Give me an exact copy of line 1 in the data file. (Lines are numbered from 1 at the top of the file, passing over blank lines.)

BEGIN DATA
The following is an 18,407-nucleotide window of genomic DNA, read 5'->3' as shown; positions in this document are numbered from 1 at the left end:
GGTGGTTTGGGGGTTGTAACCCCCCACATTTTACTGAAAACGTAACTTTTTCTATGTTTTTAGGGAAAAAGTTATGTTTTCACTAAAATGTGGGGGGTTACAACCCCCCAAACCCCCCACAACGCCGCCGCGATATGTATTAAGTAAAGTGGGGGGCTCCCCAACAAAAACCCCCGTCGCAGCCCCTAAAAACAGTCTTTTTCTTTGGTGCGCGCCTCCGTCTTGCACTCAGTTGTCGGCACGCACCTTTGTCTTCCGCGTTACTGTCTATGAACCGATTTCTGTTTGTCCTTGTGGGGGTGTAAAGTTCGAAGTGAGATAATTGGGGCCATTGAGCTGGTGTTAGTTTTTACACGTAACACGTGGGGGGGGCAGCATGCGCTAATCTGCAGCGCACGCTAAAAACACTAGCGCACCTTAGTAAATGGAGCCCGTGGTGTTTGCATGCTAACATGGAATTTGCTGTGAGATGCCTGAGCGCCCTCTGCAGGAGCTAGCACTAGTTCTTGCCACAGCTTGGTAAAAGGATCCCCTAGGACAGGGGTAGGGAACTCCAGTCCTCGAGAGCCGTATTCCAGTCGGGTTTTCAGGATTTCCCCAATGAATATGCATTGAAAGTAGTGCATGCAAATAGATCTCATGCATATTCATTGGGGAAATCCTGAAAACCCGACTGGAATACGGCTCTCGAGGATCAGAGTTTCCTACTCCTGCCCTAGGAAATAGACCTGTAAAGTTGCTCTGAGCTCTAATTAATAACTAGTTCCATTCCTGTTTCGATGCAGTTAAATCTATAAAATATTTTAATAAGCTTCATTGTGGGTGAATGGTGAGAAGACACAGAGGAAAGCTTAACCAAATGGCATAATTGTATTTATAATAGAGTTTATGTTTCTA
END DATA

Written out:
The following is an 18,407-nucleotide window of genomic DNA, read 5'->3' as shown; positions in this document are numbered from 1 at the left end: